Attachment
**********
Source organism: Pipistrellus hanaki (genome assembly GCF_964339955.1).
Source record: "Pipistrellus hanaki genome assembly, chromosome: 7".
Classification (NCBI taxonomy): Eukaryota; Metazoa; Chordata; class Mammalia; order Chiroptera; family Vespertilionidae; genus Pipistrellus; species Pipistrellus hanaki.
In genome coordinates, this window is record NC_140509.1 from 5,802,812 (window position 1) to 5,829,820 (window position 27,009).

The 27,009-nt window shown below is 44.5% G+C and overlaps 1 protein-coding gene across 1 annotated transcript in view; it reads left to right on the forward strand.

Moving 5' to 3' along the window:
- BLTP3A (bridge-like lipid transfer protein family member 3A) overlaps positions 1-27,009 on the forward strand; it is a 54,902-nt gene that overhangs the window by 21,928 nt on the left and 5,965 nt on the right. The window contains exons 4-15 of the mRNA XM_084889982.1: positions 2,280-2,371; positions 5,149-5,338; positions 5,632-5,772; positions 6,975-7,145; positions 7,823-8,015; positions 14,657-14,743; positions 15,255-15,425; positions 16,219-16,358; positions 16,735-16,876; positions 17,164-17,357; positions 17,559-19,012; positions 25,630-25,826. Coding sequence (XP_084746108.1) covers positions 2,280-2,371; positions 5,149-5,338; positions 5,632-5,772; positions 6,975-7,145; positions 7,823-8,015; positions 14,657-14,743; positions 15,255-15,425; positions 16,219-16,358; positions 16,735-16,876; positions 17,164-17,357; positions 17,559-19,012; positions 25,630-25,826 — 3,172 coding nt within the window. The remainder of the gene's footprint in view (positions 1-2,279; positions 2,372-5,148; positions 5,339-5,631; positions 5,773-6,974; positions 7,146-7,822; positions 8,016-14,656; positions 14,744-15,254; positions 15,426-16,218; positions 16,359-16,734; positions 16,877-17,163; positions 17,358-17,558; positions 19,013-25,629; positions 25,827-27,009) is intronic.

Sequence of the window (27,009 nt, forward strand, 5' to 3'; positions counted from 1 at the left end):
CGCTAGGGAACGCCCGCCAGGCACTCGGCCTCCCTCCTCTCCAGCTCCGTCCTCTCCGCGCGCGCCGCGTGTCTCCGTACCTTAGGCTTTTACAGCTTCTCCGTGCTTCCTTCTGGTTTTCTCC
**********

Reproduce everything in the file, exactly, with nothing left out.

Source organism: Pipistrellus hanaki (genome assembly GCF_964339955.1).
Source record: "Pipistrellus hanaki genome assembly, chromosome: 7".
Classification (NCBI taxonomy): Eukaryota; Metazoa; Chordata; class Mammalia; order Chiroptera; family Vespertilionidae; genus Pipistrellus; species Pipistrellus hanaki.
In genome coordinates, this window is record NC_140509.1 from 5,802,812 (window position 1) to 5,829,820 (window position 27,009).

The 27,009-nt window shown below is 44.5% G+C and overlaps 1 protein-coding gene across 1 annotated transcript in view; it reads left to right on the forward strand.

Moving 5' to 3' along the window:
- BLTP3A (bridge-like lipid transfer protein family member 3A) overlaps positions 1-27,009 on the forward strand; it is a 54,902-nt gene that overhangs the window by 21,928 nt on the left and 5,965 nt on the right. The window contains exons 4-15 of the mRNA XM_084889982.1: positions 2,280-2,371; positions 5,149-5,338; positions 5,632-5,772; positions 6,975-7,145; positions 7,823-8,015; positions 14,657-14,743; positions 15,255-15,425; positions 16,219-16,358; positions 16,735-16,876; positions 17,164-17,357; positions 17,559-19,012; positions 25,630-25,826. Coding sequence (XP_084746108.1) covers positions 2,280-2,371; positions 5,149-5,338; positions 5,632-5,772; positions 6,975-7,145; positions 7,823-8,015; positions 14,657-14,743; positions 15,255-15,425; positions 16,219-16,358; positions 16,735-16,876; positions 17,164-17,357; positions 17,559-19,012; positions 25,630-25,826 — 3,172 coding nt within the window. The remainder of the gene's footprint in view (positions 1-2,279; positions 2,372-5,148; positions 5,339-5,631; positions 5,773-6,974; positions 7,146-7,822; positions 8,016-14,656; positions 14,744-15,254; positions 15,426-16,218; positions 16,359-16,734; positions 16,877-17,163; positions 17,358-17,558; positions 19,013-25,629; positions 25,827-27,009) is intronic.

Sequence of the window (27,009 nt, forward strand, 5' to 3'; positions counted from 1 at the left end):
CGCTAGGGAACGCCCGCCAGGCACTCGGCCTCCCTCCTCTCCAGCTCCGTCCTCTCCGCGCGCGCCGCGTGTCTCCGTACCTTAGGCTTTTACAGCTTCTCCGTGCTTCCTTCTGGTTTTCTCC